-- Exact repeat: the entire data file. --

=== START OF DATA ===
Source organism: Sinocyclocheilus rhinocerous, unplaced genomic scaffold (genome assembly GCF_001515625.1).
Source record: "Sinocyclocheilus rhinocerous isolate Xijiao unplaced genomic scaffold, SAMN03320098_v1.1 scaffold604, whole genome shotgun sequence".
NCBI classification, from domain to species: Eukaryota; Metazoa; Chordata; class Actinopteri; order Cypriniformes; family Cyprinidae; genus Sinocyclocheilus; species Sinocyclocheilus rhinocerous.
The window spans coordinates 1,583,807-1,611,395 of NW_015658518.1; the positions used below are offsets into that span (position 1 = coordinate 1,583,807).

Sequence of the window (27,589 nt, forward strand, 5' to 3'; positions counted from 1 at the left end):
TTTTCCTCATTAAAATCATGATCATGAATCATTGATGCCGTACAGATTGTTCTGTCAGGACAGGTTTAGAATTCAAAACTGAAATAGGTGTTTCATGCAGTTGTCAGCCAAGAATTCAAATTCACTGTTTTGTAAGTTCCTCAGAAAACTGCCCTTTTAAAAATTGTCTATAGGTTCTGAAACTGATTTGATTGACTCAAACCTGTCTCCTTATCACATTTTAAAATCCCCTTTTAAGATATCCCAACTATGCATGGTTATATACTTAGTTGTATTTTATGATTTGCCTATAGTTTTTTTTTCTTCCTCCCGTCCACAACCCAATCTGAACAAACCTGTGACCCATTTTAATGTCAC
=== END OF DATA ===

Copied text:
Source organism: Sinocyclocheilus rhinocerous, unplaced genomic scaffold (genome assembly GCF_001515625.1).
Source record: "Sinocyclocheilus rhinocerous isolate Xijiao unplaced genomic scaffold, SAMN03320098_v1.1 scaffold604, whole genome shotgun sequence".
NCBI classification, from domain to species: Eukaryota; Metazoa; Chordata; class Actinopteri; order Cypriniformes; family Cyprinidae; genus Sinocyclocheilus; species Sinocyclocheilus rhinocerous.
The window spans coordinates 1,583,807-1,611,395 of NW_015658518.1; the positions used below are offsets into that span (position 1 = coordinate 1,583,807).

Sequence of the window (27,589 nt, forward strand, 5' to 3'; positions counted from 1 at the left end):
TTTTCCTCATTAAAATCATGATCATGAATCATTGATGCCGTACAGATTGTTCTGTCAGGACAGGTTTAGAATTCAAAACTGAAATAGGTGTTTCATGCAGTTGTCAGCCAAGAATTCAAATTCACTGTTTTGTAAGTTCCTCAGAAAACTGCCCTTTTAAAAATTGTCTATAGGTTCTGAAACTGATTTGATTGACTCAAACCTGTCTCCTTATCACATTTTAAAATCCCCTTTTAAGATATCCCAACTATGCATGGTTATATACTTAGTTGTATTTTATGATTTGCCTATAGTTTTTTTTTCTTCCTCCCGTCCACAACCCAATCTGAACAAACCTGTGACCCATTTTAATGTCAC